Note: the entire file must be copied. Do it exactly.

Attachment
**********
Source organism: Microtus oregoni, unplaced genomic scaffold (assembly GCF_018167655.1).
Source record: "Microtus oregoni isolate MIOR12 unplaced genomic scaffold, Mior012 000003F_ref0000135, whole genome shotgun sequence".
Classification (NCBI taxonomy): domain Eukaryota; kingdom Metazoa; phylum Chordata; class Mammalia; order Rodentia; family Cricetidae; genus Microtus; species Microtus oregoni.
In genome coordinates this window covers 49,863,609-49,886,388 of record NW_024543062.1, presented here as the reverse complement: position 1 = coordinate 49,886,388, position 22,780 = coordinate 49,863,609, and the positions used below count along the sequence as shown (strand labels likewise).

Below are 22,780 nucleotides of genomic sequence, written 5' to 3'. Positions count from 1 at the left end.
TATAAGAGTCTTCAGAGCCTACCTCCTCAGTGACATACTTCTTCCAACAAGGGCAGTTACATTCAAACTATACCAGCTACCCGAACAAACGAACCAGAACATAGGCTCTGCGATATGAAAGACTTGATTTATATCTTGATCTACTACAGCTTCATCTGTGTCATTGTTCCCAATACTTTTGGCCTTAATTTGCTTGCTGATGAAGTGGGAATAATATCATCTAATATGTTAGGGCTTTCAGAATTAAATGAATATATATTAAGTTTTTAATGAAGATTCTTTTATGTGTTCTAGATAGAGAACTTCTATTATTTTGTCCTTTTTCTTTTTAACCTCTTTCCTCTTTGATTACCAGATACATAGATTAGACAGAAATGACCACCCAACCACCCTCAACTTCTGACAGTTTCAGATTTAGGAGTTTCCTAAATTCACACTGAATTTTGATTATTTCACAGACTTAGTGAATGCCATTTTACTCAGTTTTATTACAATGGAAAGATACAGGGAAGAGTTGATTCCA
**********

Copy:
Source organism: Microtus oregoni, unplaced genomic scaffold (assembly GCF_018167655.1).
Source record: "Microtus oregoni isolate MIOR12 unplaced genomic scaffold, Mior012 000003F_ref0000135, whole genome shotgun sequence".
Classification (NCBI taxonomy): domain Eukaryota; kingdom Metazoa; phylum Chordata; class Mammalia; order Rodentia; family Cricetidae; genus Microtus; species Microtus oregoni.
In genome coordinates this window covers 49,863,609-49,886,388 of record NW_024543062.1, presented here as the reverse complement: position 1 = coordinate 49,886,388, position 22,780 = coordinate 49,863,609, and the positions used below count along the sequence as shown (strand labels likewise).

Below are 22,780 nucleotides of genomic sequence, written 5' to 3'. Positions count from 1 at the left end.
TATAAGAGTCTTCAGAGCCTACCTCCTCAGTGACATACTTCTTCCAACAAGGGCAGTTACATTCAAACTATACCAGCTACCCGAACAAACGAACCAGAACATAGGCTCTGCGATATGAAAGACTTGATTTATATCTTGATCTACTACAGCTTCATCTGTGTCATTGTTCCCAATACTTTTGGCCTTAATTTGCTTGCTGATGAAGTGGGAATAATATCATCTAATATGTTAGGGCTTTCAGAATTAAATGAATATATATTAAGTTTTTAATGAAGATTCTTTTATGTGTTCTAGATAGAGAACTTCTATTATTTTGTCCTTTTTCTTTTTAACCTCTTTCCTCTTTGATTACCAGATACATAGATTAGACAGAAATGACCACCCAACCACCCTCAACTTCTGACAGTTTCAGATTTAGGAGTTTCCTAAATTCACACTGAATTTTGATTATTTCACAGACTTAGTGAATGCCATTTTACTCAGTTTTATTACAATGGAAAGATACAGGGAAGAGTTGATTCCA